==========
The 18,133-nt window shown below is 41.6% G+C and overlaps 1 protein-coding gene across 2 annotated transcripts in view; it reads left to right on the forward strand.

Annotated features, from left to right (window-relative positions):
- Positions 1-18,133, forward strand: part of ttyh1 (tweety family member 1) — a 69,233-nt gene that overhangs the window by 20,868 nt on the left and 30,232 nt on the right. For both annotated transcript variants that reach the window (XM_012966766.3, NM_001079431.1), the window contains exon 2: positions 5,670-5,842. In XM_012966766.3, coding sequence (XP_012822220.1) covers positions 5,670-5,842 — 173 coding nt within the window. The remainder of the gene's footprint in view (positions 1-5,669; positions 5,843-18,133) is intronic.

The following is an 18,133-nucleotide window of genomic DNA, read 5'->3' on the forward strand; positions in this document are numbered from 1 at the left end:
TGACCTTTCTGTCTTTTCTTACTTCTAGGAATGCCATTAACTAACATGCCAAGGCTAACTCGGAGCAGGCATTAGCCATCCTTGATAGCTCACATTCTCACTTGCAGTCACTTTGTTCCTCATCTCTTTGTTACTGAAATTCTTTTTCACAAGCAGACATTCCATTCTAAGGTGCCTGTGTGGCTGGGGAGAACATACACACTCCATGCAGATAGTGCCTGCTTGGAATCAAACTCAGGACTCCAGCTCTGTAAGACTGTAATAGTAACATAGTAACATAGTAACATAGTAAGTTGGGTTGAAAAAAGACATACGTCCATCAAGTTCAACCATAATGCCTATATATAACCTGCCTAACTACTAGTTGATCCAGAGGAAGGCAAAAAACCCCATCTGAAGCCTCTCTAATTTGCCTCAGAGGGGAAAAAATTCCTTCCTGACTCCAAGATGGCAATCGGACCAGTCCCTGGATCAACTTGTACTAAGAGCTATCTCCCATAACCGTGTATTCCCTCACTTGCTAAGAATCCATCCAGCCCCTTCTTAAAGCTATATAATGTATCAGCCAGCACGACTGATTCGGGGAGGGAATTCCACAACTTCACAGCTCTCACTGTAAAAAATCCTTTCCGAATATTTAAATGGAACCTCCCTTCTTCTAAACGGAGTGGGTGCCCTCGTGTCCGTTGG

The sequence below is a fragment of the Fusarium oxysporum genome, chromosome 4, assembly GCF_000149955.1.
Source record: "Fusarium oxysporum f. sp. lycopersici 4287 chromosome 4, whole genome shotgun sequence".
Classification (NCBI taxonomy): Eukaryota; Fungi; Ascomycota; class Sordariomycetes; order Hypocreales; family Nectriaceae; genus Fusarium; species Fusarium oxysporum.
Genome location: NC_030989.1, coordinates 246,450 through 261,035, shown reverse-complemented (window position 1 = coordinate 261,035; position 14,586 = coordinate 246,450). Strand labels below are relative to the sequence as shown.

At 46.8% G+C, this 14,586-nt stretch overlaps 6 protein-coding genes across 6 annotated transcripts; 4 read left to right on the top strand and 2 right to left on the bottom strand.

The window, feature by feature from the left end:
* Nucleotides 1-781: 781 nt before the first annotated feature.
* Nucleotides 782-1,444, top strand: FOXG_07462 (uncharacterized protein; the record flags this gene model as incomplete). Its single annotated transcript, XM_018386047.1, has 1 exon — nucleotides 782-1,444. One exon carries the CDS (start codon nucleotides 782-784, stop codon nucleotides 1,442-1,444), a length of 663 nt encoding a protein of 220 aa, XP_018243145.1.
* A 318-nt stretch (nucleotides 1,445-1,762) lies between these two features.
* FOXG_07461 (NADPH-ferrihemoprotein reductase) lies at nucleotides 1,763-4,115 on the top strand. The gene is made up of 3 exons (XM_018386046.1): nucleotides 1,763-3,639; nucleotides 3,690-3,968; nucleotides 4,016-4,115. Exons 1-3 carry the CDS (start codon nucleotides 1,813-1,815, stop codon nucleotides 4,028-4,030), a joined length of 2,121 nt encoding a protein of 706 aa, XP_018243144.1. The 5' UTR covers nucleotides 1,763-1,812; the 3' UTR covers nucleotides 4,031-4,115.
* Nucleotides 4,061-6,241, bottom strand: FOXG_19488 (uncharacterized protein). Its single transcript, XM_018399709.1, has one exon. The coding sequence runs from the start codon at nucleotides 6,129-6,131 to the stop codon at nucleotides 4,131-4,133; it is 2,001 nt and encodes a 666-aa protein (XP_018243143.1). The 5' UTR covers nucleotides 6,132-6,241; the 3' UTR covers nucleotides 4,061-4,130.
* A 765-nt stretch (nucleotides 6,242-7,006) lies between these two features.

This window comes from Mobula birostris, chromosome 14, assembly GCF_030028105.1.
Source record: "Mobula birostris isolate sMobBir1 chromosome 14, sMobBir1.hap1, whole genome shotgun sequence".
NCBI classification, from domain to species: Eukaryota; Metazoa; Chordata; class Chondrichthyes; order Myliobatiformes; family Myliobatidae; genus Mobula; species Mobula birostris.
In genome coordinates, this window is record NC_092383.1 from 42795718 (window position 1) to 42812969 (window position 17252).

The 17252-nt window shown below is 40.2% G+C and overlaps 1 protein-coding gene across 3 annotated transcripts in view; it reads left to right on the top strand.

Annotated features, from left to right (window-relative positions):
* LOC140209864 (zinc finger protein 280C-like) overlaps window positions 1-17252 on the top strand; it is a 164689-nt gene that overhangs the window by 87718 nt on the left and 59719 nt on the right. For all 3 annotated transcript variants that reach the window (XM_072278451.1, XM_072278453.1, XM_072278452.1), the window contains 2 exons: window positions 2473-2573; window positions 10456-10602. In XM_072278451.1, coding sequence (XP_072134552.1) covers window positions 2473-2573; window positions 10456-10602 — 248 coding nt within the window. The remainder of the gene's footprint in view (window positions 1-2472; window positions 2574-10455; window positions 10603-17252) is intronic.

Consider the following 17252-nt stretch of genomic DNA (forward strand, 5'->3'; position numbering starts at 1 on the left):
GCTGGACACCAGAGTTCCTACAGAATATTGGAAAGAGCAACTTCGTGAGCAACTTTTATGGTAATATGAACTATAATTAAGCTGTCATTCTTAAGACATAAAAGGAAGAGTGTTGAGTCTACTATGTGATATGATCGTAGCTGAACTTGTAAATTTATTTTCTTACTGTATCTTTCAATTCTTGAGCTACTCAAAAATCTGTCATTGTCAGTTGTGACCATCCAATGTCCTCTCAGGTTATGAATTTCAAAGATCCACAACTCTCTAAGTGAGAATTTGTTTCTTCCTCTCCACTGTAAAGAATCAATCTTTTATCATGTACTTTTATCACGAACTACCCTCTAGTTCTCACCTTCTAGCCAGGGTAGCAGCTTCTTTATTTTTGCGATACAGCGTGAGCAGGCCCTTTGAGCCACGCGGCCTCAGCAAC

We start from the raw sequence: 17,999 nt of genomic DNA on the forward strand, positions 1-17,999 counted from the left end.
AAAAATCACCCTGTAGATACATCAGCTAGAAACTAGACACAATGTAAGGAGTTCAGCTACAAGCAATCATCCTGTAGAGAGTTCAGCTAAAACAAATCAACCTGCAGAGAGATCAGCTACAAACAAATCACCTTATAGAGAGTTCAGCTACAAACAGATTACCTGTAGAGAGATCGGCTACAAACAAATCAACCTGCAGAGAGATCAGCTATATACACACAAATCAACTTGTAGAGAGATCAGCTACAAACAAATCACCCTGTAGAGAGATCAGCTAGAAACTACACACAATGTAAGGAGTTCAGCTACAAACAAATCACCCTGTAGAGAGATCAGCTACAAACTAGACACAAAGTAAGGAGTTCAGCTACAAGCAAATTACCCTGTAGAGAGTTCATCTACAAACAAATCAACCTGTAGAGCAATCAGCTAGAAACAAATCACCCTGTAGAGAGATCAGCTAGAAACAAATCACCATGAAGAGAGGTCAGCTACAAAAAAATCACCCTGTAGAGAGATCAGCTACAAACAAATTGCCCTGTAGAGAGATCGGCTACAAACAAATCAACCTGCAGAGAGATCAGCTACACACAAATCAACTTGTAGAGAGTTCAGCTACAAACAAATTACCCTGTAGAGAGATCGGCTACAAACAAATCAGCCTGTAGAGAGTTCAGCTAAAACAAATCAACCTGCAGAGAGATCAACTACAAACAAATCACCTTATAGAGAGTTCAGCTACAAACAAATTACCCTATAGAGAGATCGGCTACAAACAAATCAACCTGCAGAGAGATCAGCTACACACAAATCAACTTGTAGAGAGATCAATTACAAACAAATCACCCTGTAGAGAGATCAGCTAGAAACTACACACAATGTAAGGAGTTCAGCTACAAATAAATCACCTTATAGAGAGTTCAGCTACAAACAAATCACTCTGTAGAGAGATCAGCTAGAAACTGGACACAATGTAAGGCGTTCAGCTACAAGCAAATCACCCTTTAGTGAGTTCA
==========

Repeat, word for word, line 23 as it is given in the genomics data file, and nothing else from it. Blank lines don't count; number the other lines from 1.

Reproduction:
Annotated features, from left to right (window-relative positions):